59 Marshall Edwards MSHL 3.04 57994 0.9999
60 Jones Group, Inc. JNY 3.01 1520990 10.37
61 Protective Life PL 2.98 581385 21.89
62 Carmike Cinemas CKEC 2.98 143155 6.99
63 Nautilus, Inc. NLS 2.97 160805 1.64
64 Oriental Financial OFG 2.96 201227 11.57
65 RAIT Financial Trust RAS 2.95 2223330 2.09
66 Hovnanian Enterprises HOV 2.95 2093280 2.00
67 Entravision Communication EVC 2.94 121128 1.83
68 Greenbrier Companies GBX 2.94 603372 19.80
69 Finisar Corporation FNSR 2.94 4213110 16.06
70 Renesola Ltd. SOL 2.93 3860360 5.04
71 Radian Group Inc. RDN 2.92 3847030 3.92
72 Royal Caribbean RCL 2.92 3093060 36.21
73 Gray Communication GTN 2.91 319622 2.44
74 MGP Ingredients MGPI 2.91 33095 8.25
75 Principal Financial PFG 2.9 2196410 29.01
76 Asbury Automotive ABG 2.89 399402 17.31
77 Powerwave Technologies PWAV 2.88 2578330 2.84
78 ValueVision Media VVTV 2.86 599638 7.93
79 iStar Financial SFI 2.85 1039800 7.42
80 BioLase Technologies BLTI 2.85 697158 5.52
81 Brigham Exploration BEXP 2.85 3303960 26.89
82 Ashland Inc. ASH 2.82 862488 62.29
83 Tuesday Morning TUES 2.82 219720 4.35
84 A.H. Belo AHC 2.8 89065 7.49
85 ING Group ING 2.77 2060240 11.12
86 Allied Irish Bank AIB 2.76 1360070 2.13
87 LaSalle Hotel LHO 2.76 797794 25.25
88 Lee Enterprises LEE 2.76 1209340 0.8168
89 Orient-Express Hotel OEH 2.75 608903 10.04
90 Textron Inc. TXT 2.75 4006700 22.36
91 GRUMA GMK 2.74 17362 7.60
92 Gaylord Entertainment GET 2.73 617209 29.25
93 Gramercy Capital GKK 2.73 619360 3.02
94 Dynavax Technologies DVAX 2.73 857291 2.73
95 Goodyear GT 2.72 7141400 15.88
96 ATP Oil & Gas ATPG 2.71 1410100 14.67
97 Impac Mortgage Holdings IMH 2.69 22508 2.95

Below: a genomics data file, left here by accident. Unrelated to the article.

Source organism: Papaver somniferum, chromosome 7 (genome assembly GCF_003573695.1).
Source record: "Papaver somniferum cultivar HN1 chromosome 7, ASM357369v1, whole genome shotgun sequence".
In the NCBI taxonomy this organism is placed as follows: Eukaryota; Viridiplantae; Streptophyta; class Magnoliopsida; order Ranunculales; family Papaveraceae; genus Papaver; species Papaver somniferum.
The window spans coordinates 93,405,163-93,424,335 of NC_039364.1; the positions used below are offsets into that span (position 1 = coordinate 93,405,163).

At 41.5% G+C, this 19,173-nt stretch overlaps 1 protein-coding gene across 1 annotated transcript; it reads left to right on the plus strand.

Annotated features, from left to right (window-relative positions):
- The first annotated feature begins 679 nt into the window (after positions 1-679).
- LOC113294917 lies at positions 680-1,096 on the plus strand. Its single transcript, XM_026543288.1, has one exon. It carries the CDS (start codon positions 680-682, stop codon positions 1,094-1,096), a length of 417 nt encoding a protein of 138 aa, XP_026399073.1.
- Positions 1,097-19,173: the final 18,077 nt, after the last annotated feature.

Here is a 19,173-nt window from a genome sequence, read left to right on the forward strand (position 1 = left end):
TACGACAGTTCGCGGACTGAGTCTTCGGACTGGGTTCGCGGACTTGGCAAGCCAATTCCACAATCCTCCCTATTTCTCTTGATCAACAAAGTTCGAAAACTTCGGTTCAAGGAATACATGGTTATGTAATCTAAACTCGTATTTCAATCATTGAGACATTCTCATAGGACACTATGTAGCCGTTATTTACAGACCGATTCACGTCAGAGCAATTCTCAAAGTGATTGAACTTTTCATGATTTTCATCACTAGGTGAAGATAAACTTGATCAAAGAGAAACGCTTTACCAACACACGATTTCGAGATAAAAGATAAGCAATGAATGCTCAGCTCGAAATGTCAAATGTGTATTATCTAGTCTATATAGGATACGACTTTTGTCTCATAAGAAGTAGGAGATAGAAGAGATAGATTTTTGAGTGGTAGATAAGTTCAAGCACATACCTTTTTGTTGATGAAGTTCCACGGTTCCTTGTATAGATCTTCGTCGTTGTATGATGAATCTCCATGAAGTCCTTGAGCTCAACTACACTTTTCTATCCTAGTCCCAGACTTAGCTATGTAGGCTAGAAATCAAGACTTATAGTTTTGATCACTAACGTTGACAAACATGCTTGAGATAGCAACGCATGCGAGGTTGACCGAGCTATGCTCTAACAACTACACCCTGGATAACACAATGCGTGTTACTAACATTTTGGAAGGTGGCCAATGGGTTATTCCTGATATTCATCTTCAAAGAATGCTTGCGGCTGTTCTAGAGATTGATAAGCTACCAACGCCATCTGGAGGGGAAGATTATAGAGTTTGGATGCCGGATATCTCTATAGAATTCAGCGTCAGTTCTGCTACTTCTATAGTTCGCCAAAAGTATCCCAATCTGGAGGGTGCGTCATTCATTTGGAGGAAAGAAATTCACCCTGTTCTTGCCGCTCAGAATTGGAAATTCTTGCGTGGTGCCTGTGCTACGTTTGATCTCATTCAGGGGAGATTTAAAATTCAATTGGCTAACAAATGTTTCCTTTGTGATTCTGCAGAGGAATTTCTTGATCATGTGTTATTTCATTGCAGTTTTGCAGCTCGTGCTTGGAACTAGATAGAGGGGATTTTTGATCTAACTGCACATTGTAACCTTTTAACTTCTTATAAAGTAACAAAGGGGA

98 Louisiana-Pacific LPX 2.69 2198770 8.14
99 Manitowoc Company MTW 2.69 2617950 15.34
100 Hudson Highland HHGP 2.69 90033 5.01

By looking at the above list, we remark 2 things:

– The stock with the highest beta is a pharmaceutical stock. In my opinion, the pharmaceuticals industry is one with a very high volatility when it comes to stocks.
– The stock with the second highest beta is in fact the stock of a Chinese company. I’m wondering if with all the current attacks on Chinese listed companies in the US markets this stock will remain at the top of the list.

Note: The above data is only valid at the time of publishing. Betas, as with everything else in the stock market, are not constants.

I have talked about Greece, Europe, and the Euro a few times before. I have discussed how Greece is affecting the whole European market (and the American one as well), how Europe is becoming nothing more of another Chinese colony, and how the death of the Euro is imminent. But when will it be?

Let us examine what’s going on in different parts of Europe, particularly the PIIGS countries (Portugal, Ireland, Italy, Greece, and Spain):

– Portugal wants some tougher austerity measures: As if the previous measures weren’t enough, the new Portuguese government wants to make them tougher. I don’t see the Portuguese revolting, after all, they lived under a communist dictator for a long, long time.

– Ireland’s economy is in freefall: Yes, check the Irish banks, notice the very bearish trends. That country’s economy is going nowhere. Someone, somewhere, decided that Ireland is no longer exemplary when it comes to economy. Not only that, the Irish are now remembering, again, that there is Northern Ireland (if you get my point).

– Italy’s economical problems are no better than Ireland’s: But it’s not the time right now to unveil the horrors of what’s going on there, economy wise. Just today, the spread between the Italian and the German 10 year bonds reached a new record since the Euro was created. Not to mention, of course, Italians are much more like the Greeks when it comes to loving life, and hating large organizations that control their lives (in other words, the government).

– Greece is currently being bailed out for the hundredth time: Which means more austerity measures to the life-loving Greeks. I don’t know how much longer they can wait before moving back to drachmas. But the question is, can they move back to their original national currency? Currently, the European Union is giving more and more loans at exorbitant rates in Euros, maybe to enslave them. The problem is that Greece will never be able to pay its debts, at one point, the Greeks will truly revolt and there will be nothing that can stop them. Some are suggesting that the only solution to solve the Greek problem is to sell some state assets such as historical landmarks and islands. Imagine the Acropolis with a German flag flying over it.